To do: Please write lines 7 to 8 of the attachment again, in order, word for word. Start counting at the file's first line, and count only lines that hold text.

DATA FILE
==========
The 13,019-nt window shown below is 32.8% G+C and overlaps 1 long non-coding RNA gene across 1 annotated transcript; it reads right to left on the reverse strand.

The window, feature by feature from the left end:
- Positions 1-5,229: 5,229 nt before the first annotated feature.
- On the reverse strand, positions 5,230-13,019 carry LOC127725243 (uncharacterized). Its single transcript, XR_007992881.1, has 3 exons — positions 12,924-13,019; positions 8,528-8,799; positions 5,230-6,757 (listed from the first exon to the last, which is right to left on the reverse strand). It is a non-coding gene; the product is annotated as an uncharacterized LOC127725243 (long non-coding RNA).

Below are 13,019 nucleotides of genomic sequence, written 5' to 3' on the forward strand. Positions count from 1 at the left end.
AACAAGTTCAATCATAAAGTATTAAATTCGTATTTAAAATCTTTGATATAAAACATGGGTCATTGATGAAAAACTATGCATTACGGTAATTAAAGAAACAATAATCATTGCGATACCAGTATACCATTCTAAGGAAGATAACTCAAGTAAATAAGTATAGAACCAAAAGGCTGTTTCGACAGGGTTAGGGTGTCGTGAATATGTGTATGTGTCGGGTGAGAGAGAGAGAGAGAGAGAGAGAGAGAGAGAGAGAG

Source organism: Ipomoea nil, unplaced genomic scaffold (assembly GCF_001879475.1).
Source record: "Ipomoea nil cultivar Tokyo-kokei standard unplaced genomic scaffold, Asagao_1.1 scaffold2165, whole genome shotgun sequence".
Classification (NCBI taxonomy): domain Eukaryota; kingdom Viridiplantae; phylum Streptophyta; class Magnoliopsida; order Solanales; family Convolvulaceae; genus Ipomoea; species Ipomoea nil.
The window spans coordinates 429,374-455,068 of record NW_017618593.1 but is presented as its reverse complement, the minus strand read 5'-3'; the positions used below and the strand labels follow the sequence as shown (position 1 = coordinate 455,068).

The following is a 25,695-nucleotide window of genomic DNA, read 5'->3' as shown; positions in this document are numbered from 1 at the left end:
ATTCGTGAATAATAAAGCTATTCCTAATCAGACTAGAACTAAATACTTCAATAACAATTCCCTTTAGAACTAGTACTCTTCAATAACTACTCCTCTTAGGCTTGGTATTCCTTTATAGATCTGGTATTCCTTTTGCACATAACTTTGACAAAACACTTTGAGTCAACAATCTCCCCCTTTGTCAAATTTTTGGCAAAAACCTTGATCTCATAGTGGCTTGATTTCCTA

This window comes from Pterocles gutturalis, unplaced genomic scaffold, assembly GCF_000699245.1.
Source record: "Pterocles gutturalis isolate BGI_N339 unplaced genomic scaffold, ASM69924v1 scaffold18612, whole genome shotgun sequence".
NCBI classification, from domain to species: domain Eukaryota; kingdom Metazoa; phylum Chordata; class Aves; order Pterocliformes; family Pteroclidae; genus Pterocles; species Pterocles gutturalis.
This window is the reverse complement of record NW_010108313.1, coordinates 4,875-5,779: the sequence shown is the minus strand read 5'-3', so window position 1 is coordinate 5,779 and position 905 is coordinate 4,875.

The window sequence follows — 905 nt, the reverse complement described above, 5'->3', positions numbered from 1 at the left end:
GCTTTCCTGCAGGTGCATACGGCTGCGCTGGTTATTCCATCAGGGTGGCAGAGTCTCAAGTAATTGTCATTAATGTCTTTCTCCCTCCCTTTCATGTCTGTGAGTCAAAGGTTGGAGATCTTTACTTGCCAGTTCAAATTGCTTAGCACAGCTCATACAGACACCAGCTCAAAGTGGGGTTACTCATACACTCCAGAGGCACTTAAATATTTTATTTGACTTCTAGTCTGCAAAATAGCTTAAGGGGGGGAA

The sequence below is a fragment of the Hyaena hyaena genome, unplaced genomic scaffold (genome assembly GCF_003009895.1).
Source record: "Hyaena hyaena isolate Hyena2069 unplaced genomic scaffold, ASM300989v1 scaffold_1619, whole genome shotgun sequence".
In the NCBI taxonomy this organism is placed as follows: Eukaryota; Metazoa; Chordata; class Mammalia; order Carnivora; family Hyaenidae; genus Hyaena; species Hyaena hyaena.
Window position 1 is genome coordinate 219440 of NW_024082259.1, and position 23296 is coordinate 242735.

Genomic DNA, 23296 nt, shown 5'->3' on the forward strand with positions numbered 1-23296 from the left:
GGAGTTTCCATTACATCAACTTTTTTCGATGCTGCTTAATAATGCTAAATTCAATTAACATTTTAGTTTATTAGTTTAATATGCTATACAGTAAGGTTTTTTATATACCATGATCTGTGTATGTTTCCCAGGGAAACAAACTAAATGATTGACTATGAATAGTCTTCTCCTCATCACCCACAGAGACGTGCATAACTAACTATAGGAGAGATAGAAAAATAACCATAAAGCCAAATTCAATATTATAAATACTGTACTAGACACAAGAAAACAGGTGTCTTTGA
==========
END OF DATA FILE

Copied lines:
Source organism: Ipomoea nil, unplaced genomic scaffold (assembly GCF_001879475.1).
Source record: "Ipomoea nil cultivar Tokyo-kokei standard unplaced genomic scaffold, Asagao_1.1 scaffold2165, whole genome shotgun sequence".